This video shows us a lab-grade mass spectrometer as used on earth and explains the principle of operation.

Obviously ROSINA and COSINA are much smaller and less heavier than lab-equipment on earth; after all, lifting a kilogram of material into space onboard of an Ariane 5 costs around 15,000 Dollars, so smaller is better :-) (120 Mio, USD / 6,700 kg payload; Rosetta had a launch mass of 3,000 kg but the Ariane 5G had a unique configuration, so these number may be way too small; I couldn’t find proper numbers, but let’s forget about the money for now:)

Rosetta will send the results back to earth and scientist will analyze graphs like this:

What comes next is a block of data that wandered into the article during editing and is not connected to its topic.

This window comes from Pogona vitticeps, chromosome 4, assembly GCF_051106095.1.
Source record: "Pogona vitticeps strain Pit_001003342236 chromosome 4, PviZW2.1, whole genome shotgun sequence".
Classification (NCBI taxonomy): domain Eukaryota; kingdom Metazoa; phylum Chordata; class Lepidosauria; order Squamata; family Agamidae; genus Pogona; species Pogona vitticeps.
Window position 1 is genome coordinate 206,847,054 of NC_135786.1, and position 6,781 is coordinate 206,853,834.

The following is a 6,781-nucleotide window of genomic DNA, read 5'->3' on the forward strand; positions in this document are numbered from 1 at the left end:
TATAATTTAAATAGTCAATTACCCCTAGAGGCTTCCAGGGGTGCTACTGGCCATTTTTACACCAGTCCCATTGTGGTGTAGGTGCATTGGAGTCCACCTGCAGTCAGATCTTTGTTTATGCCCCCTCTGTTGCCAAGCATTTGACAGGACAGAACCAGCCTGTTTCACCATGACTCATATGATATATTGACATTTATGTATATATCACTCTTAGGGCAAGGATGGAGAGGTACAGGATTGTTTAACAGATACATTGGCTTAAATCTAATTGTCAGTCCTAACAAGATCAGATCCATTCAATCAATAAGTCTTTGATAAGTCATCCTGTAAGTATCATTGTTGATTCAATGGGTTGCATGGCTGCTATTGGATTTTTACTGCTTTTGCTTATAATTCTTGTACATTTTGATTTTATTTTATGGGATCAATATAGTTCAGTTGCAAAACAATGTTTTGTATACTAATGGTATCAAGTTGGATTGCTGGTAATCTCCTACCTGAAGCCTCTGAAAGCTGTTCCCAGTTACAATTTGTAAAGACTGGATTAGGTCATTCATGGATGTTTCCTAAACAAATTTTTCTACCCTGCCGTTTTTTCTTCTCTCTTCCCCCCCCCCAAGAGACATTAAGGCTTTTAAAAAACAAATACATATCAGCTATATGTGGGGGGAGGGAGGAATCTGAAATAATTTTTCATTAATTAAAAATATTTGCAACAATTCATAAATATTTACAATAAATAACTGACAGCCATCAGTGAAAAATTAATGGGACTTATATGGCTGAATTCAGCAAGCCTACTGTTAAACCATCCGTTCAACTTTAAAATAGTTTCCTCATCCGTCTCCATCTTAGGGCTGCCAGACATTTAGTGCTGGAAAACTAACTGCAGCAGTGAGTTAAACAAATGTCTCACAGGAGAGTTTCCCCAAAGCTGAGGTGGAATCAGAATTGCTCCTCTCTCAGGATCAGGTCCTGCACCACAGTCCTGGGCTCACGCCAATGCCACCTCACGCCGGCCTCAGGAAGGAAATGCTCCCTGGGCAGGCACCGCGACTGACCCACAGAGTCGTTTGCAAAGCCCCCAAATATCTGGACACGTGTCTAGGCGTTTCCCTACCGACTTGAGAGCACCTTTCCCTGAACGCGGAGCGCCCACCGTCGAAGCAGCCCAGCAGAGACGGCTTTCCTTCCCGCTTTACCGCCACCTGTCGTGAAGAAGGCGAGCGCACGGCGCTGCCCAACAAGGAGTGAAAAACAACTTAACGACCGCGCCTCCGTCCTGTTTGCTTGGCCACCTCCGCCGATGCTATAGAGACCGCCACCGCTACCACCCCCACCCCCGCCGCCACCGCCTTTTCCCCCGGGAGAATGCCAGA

Massenspektrum Tetrachlordibenzofuran

Massenspektrum Tetrachlordibenzofuran; by Wikipedia user chris; License GFDL >= 1.2, CC-BY-SA-3.0-migrated; Source

And  this is exactly what ROSINA does.

But… how does COSINA then analyze dust? Dust is much bigger than singular atoms or molecules from a gas. It’s easy: Heat it up and vaporize it! COSINA includes a little oven, where dust samples are heated up and brought into the vapor-phase. And then it’s pretty much the same as with ROSINA; ionize, accelerate, bend around a curve, shove the ion-beam through a magnet to amplify the seperation and let them fellow bang into a detector. Count hits, create spectrum, send to earth. Voila!

And that’s how you figure out what gases and dust is made of; on earth and in outer space.

400,000 Stars | The Memory Palace

March 25, 2014

A touchy short podcast about Edward Pickering’s staff of human computers.

Nice SOFIA video on YouTube

March 25, 2014

Inside NASA’s SOFIA Airborne Astronomical Observatory: